Good day to you all
This is Sergeant James Mendick back again, reporting on crimes old and new. Today I am going to talk about one aspect of criminal Aberdeen. Now you all know that today we have a dedicated, skilled and professional body of policemen, like myself, dedicated to keeping Good Queen Victoria’s towns and cities free of crime and criminals so that the respectable people such as yourselves can walk in safety.
It was not always so. Once there were only a very few overworked individuals to guard the populace from the hordes of the wicked. In Aberdeen up in the north east of Scotland there were the Town Sergeants.
Of all the Town Sergeants, Charles Dawson was perhaps the best remembered. He lived at Well Court in Broad Street and became legendary for his knowledge of all the local bad men. Dawson was a busy man as he kept his stern eye on the bad characters of the town. One family that stirred his interest were the Pirie brothers: John, Peter and Thomas Pirie, who were known thieves and housebreakers. If the criminologists’ theory of a criminal class was ever true, the Piries were role models. When there were a number of burglaries in the winter of 1829, Dawson looked at the modus operandi, checked the whereabouts of the Pirie clan and put his detective skills to work.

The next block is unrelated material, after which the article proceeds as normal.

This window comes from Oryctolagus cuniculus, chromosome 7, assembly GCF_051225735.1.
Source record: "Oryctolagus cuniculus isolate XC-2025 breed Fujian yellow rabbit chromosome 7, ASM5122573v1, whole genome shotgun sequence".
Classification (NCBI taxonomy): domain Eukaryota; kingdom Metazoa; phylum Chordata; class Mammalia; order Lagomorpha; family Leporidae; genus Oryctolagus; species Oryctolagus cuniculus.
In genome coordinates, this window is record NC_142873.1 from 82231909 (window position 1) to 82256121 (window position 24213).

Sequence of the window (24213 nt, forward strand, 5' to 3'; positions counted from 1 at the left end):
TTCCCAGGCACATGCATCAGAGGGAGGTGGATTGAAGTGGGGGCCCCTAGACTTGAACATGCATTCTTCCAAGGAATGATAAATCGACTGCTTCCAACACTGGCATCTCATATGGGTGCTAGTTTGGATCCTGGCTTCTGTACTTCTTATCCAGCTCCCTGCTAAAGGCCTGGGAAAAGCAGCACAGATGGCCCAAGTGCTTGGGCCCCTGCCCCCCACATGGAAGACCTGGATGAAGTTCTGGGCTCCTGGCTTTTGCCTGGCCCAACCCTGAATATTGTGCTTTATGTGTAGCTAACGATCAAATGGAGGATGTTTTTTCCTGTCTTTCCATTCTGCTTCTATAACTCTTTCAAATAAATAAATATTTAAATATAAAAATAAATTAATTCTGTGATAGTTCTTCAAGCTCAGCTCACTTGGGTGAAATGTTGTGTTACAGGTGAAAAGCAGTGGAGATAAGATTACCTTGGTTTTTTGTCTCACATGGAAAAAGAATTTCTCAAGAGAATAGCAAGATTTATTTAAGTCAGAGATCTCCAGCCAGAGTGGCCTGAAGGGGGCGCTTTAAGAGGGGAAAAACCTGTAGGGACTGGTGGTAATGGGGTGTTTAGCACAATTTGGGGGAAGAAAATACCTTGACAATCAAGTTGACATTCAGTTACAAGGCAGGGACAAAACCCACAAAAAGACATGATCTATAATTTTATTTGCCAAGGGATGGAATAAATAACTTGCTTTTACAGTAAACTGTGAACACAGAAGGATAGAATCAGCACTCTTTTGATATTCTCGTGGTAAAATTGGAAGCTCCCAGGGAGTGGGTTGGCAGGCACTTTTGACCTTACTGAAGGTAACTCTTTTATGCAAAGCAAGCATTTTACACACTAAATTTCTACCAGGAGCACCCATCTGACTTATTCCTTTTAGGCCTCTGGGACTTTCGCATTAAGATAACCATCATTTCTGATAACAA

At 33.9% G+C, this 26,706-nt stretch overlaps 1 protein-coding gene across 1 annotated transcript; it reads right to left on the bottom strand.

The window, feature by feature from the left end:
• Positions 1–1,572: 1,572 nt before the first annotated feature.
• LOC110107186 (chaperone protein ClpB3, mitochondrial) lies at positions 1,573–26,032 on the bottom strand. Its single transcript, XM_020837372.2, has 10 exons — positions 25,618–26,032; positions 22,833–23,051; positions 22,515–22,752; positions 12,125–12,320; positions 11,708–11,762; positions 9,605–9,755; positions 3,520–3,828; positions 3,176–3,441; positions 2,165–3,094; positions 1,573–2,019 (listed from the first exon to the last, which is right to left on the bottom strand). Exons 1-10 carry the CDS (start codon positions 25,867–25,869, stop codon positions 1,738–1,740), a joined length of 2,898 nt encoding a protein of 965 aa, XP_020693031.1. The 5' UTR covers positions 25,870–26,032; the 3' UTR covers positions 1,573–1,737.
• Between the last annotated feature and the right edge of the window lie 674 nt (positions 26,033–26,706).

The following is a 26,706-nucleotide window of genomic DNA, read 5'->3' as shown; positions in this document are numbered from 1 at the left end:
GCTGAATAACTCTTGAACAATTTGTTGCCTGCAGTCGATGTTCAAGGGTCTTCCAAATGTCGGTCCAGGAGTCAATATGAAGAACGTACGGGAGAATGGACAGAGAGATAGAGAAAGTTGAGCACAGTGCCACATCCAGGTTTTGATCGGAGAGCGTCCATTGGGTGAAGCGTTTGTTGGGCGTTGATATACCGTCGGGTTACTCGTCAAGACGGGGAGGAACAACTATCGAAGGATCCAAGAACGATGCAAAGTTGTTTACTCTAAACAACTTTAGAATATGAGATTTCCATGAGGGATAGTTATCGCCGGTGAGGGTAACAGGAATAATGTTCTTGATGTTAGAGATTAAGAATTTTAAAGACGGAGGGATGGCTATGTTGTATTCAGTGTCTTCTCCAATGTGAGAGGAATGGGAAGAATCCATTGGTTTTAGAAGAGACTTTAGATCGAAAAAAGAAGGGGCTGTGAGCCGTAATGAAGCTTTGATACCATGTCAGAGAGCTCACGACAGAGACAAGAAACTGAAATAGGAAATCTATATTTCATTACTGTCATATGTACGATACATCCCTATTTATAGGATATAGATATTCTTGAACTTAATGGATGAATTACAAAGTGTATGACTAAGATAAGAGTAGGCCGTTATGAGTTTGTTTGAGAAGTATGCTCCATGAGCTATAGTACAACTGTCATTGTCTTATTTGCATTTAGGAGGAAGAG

The first break-in that Dawson could connect with the Piries occurred on the night of 14 November 1829. Burglars had hit the firm of William Mackinnon and Company, Iron and Brass founders of Windy-Wynd. This was a lane that ran between Spring Gardens and Gallowgate, where the north bank of Loch of Aberdeen had been. The burglars were not subtle. They forced open an iron front door to enter a short corridor that led into the premises. There was a second, wooden door with a lock that was nailed in place. The burglars forced this lock as well. That door led into a space from which doors opened onto a tin workshop and a copper workshop. The door to the tin shop was open and the iron shutters to the copper workshop had been thrust back; there had been a fair amount of strength needed to break in.
The burglars stole a variety of objects that could be kept, pawned or sold: a number of tin dishes, a zinc-brass cover, two brass pump valves, files, brass fire irons, an oil flask, a bow saw and other objects. Dawson notified the pawn shops about everything that had been stolen.
The second break-in that Dawson linked to the Piries was on 12 December 1829 when the home of Harry Grassie was burgled. Grassie lived at Holburn on the road from Union Grove to the Deeside turnpike. Once inside, the burglars had emptied a desk of promissory notes and bills, an insurance policy, £9 in bank notes [more than a junior domestic servant earned in a year], pocket books and various personal and business papers.